On Thursday evening, March 23rd, 2017, Springfield Christian Academy hosted a teacher get-together called BOOST. The purpose of our gathering was to encourage fellow Christian educators to end the school year as well as we started it. We tend to begin the year with fresh ideas and fantastic goals, but a good start without sustained energy can result in an uninspiring end.

BOOST encouraged educators to end the year even better than it began…because if it’s worth starting, it’s worth finishing well!

The evening featured a delicious dinner catered by FiveStar Gourmet, a leadership challenge, and nine breakout sessions with five different speakers. Over sixty attendees representing eight schools came together for a great time of food, fellowship, and encouragement.

Here’s what some of our attendees had to say about BOOST:
  • I loved it! Really exciting speakers and sessions. I got some great ideas to use in my classroom to end the year strong!
  • I thought BOOST was fantastic! The subject content was spot on. I was reminded and encouraged to press on and stop making excuses for internal laziness. I am already looking forward to next year!
  • It was a shot in the arm for us to end the school year on a positive note!
  • It was a thoughtfully planned out evening. I gained information and tools to help from David Warren’s Protecting Kids in the Digital Age. Josh Hubbard challenged me to design lessons for understanding in Lesson Design. An excellent end to this evening was Philip Alsup’s The Problem You Don’t Want to Solve.
  • I took away something from each session. The third session with Damian Ahrens was exactly what I needed to hear. It was encouraging to hear from somebody who is passionate about Christian education and teaching us to make our facilities Christ-centered in every hallway.
  • I was so impressed by the quality of this conference. From the speakers to the food, corners were not cut. I left encouraged, challenged, and even appreciated (an added “boost” I did not expect!). 
  • I walked out a little taller after the session on small schools! Often we focus on what we don’t have instead of the wonderful things a small school can offer.
  • I appreciated getting new ideas and some old, but needed, reminders from the speakers. The somewhat unexpected thing I received from the speakers was that I was spiritually challenged. What a benefit for this time of the school year.
  • I was personally encouraged and challenged through every session I attended. I received several ideas to use in my classroom. The last session by Damian Ahrens was a great blessing.
  • The BOOST conference was a great opportunity not only to be encouraged by being with other educators…the topics were outstanding! Once again…Dr. Warren hit the nail on the head in the area of internet and teens. Thanks to Dr. Philip Alsup and his staff for hosting this event. 1st class!
  • I enjoyed the workshops. The speakers I heard were “real” and transparent about their subject matter. Thank you for hosting this. The meal was good and the sessions were well-thought-out. Thank you for having good variety of topics. I would recommend this.
From my perspective, there were a few key aspects of BOOST that made the event a real success:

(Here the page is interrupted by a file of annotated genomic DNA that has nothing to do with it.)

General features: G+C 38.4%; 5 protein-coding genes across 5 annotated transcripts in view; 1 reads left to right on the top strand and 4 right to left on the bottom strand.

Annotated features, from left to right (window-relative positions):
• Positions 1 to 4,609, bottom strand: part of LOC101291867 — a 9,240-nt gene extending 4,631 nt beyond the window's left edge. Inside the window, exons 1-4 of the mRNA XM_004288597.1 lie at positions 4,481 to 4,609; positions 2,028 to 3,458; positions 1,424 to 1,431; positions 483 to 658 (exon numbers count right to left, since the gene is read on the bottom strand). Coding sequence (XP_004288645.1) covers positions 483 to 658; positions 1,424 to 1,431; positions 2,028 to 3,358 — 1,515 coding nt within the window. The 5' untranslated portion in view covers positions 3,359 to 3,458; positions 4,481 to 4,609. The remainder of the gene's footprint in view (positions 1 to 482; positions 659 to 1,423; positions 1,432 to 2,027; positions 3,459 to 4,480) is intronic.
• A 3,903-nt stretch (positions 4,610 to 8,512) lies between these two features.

1. The timing was perfect – We held this event during the lull between sports seasons. Basketball had just ended and spring sports were not in full motion yet. This freed up many teachers who otherwise may have been busy coaching or running their own kids to or from practices and games. Also, we had just made the change to daylight savings time. This change I think tends to make moods happier and attitudes more receptive to personal growth. Educators were ready to develop themselves after a long winter.
  2. The speakers were sharp – We invited speakers who were younger and on the leading edge of education in our state. I think this emphasis gave BOOST a “trending” personality and drew a good crowd to see what we had to say. We also planned for a good diversity of sessions: Nothing too technical but also nothing overly-philosophical. There was a good spread of topics given the limited amount of time in the evening.
  3. The price was right – We invited Christian school educators who can’t break the bank on professional development. We kept the price reasonable, provided a lot of “bang for the buck”, and planned to subsidize BOOST from the beginning. The price covered a nice dinner and some of the speaker honoraria. Our ministry kicked in the rest.
  4. The sponsors were credible – We were able to obtain several large sponsors for BOOST and began distributing their logos on all our promotional material. This gave us greater authenticity and helped provide some cool freebies. Being taken seriously by companies who work for us helped us be taken seriously by educators who work with us.
  5. The food was fabulous – We catered the dinner through a local gourmet and fed attendees very well to start the evening. After a long day at school, teachers were ready to eat! The dinner consisted of lobster and/or chicken macaroni and cheese, vegetables, Caesar salad, bread, and drinks. To top it off, we had a dessert and coffee fellowship later in the evening which gave folks a few minutes to mingle and talk before the final session. The enthusiasm for the food and fellowship was tangible.

BOOST showed us that there is a strong desire among our educators for ongoing professional development, especially late in the school year.

There is never a time in education when we should settle for maintaining the status quo, and I believe our attendees left BOOST feeling the same way!

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